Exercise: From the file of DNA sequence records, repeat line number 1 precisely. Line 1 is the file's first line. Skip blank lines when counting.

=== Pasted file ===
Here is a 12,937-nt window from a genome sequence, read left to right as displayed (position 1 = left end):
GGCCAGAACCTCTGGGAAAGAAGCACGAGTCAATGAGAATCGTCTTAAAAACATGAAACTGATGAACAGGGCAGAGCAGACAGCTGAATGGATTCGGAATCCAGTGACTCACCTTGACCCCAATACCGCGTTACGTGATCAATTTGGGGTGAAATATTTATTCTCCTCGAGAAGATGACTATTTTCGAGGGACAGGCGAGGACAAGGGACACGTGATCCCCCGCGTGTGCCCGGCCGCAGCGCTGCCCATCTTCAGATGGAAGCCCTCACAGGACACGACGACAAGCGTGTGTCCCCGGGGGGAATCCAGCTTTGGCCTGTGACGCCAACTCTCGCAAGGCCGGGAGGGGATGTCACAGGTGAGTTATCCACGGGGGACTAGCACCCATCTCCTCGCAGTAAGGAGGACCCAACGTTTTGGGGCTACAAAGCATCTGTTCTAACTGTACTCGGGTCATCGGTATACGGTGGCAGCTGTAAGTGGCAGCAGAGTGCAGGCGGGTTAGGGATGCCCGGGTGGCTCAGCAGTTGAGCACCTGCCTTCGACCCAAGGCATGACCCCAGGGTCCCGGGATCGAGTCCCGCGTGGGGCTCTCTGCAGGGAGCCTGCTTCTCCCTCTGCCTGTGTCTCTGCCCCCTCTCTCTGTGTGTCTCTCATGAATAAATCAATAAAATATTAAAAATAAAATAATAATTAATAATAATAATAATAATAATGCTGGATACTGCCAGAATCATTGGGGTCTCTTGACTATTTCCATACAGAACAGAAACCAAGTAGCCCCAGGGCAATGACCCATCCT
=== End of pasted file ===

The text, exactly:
Here is a 12,937-nt window from a genome sequence, read left to right as displayed (position 1 = left end):